Newswire: March 31, 2017.
Digital lending poses a significant challenge to government regulation, not just in the pace and variety of its growth but also in new methods it uses to evaluate creditworthiness. Today, NPR’s Morning Edition examined the matter of alternative data, and the questions of fairness it poses in lending practices.
For now, alternative data is mainly used in approving short-term, high-interest loans. Alternative data informs machine learning, or complex algorithms that factor in such disparate data as SAT scores, public records and purchase histories. In 10 years, says one current digital lender, hardly any credit decision will be made without it.
This presents questions of fairness and privacy, of course, particularly if someone’s browsing history, contacts list or diligence in punctuating text messages is believed to be a sign of a bad credit risk.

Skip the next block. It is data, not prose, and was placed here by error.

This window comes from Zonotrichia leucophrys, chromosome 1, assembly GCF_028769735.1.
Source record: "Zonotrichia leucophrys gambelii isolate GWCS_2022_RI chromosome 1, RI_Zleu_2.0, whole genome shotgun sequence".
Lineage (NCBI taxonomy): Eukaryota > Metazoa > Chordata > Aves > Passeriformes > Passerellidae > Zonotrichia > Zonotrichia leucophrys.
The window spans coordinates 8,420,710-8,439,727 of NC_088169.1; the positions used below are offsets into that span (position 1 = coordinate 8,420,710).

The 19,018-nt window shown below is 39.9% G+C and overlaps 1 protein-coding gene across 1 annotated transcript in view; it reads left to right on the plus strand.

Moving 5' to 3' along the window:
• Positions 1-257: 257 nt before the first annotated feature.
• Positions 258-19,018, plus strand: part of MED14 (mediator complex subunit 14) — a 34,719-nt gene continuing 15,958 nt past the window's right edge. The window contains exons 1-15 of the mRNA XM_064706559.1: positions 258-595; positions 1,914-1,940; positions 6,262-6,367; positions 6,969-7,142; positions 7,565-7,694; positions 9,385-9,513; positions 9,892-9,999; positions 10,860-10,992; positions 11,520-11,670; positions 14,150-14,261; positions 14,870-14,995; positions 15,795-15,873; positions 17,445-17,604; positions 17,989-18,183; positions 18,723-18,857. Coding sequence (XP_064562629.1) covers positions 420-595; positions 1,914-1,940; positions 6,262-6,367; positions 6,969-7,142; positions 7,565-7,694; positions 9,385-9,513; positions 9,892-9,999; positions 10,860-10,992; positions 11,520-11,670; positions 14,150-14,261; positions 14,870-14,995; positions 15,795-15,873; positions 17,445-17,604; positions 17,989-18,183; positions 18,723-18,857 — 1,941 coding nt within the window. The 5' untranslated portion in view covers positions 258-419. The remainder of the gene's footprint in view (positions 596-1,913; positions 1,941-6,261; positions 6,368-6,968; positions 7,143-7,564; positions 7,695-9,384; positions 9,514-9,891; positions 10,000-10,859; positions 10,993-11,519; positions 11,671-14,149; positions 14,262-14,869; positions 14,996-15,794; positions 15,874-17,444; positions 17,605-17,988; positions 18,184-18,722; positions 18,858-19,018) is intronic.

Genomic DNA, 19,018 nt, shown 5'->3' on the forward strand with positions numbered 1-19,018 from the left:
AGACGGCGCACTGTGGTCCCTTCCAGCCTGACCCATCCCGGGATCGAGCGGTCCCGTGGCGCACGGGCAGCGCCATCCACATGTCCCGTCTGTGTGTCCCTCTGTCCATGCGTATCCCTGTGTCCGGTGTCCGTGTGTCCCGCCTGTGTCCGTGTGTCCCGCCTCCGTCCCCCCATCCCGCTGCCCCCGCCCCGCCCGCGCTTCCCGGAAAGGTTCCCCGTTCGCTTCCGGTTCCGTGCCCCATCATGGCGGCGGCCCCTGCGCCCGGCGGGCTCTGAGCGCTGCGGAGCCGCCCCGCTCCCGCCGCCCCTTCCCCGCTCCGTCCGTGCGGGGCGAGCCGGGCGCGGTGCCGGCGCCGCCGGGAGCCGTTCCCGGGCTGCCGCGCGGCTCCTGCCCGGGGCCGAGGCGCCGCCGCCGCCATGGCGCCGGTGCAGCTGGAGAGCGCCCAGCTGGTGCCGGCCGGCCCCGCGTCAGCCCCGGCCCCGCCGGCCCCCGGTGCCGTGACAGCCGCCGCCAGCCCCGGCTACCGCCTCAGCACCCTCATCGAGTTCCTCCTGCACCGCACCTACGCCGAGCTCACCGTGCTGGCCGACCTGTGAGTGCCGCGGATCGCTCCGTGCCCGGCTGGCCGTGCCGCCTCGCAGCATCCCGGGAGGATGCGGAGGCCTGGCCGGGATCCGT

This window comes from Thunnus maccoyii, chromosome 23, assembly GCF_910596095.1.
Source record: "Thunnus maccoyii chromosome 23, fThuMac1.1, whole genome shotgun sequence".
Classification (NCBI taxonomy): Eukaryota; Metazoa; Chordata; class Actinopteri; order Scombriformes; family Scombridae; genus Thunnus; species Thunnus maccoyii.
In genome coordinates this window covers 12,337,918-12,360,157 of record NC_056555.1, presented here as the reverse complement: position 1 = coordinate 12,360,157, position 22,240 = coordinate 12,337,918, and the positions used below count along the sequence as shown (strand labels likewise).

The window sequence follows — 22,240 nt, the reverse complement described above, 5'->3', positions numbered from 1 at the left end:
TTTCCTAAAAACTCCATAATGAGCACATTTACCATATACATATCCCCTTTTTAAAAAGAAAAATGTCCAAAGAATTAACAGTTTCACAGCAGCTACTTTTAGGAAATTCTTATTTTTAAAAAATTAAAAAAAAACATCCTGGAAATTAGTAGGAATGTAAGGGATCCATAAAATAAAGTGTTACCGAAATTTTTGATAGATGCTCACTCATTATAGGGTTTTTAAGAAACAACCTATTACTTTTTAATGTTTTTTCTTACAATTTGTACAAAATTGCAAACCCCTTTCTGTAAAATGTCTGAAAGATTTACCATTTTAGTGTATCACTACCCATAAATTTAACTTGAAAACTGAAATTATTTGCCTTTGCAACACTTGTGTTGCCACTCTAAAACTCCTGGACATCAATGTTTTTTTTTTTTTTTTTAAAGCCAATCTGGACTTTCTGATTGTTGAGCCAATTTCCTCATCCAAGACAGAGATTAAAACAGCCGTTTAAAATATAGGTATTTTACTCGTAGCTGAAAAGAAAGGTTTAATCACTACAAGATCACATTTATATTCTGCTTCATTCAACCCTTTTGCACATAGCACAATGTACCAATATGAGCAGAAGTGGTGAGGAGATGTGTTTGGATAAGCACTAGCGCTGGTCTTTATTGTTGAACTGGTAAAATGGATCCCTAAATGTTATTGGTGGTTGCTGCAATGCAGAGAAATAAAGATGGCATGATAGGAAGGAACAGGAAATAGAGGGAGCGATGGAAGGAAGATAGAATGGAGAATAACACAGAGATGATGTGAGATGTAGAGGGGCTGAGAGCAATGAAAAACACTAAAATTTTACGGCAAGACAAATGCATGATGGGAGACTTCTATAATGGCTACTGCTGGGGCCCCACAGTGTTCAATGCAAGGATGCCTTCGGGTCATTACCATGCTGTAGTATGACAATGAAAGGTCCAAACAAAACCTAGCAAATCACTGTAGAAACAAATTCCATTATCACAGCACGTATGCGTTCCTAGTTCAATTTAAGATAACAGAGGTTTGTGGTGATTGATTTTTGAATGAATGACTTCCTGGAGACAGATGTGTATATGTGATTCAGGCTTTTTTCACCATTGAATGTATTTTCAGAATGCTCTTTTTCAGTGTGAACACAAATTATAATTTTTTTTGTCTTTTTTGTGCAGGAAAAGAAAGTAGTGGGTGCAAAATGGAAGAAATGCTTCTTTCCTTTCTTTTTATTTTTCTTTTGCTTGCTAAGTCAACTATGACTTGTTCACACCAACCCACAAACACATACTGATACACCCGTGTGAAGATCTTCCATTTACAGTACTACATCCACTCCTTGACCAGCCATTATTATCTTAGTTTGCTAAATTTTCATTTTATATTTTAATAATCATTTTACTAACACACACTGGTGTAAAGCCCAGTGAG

For its part, online lender Upstart believes the current basis of an applicant’s FICO score and reported income to be “quite biased against people.” Dave Girouard argued that machine learning could make other factors, such as where one lives, irrelevant in access to credit.
A fomer government regulator, Jo An Barefoot, countered that other habits could lead to all sorts of conclusions about someone’s lifestyle that, paired with existing data, could unjustifiably thumb them down for a loan.
In sum, Barefoot believes digital lending to be a public benefit, but it will be incumbent on regulators to ensure that it is fairly applied.
Read the full story here, or listen to it below: